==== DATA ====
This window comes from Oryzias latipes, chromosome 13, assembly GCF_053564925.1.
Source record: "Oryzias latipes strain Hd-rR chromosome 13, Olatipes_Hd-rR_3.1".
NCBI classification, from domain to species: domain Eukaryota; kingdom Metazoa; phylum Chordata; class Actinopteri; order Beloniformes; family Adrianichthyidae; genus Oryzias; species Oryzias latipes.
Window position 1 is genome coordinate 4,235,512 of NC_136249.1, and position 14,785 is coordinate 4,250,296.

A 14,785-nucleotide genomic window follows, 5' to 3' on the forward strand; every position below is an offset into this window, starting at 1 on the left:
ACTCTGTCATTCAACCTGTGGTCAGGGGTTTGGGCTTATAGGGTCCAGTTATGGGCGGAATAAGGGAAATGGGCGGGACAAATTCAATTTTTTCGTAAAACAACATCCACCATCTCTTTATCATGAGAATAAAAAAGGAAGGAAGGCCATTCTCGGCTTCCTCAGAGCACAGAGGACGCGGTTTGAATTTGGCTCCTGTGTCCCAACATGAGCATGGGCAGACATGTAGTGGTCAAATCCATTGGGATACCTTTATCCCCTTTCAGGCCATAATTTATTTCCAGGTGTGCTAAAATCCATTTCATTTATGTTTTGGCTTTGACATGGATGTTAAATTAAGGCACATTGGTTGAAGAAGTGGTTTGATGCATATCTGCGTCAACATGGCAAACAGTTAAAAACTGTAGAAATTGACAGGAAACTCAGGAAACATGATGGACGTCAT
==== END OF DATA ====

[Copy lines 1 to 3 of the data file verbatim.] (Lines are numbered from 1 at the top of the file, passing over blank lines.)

This window comes from Oryzias latipes, chromosome 13, assembly GCF_053564925.1.
Source record: "Oryzias latipes strain Hd-rR chromosome 13, Olatipes_Hd-rR_3.1".
NCBI classification, from domain to species: domain Eukaryota; kingdom Metazoa; phylum Chordata; class Actinopteri; order Beloniformes; family Adrianichthyidae; genus Oryzias; species Oryzias latipes.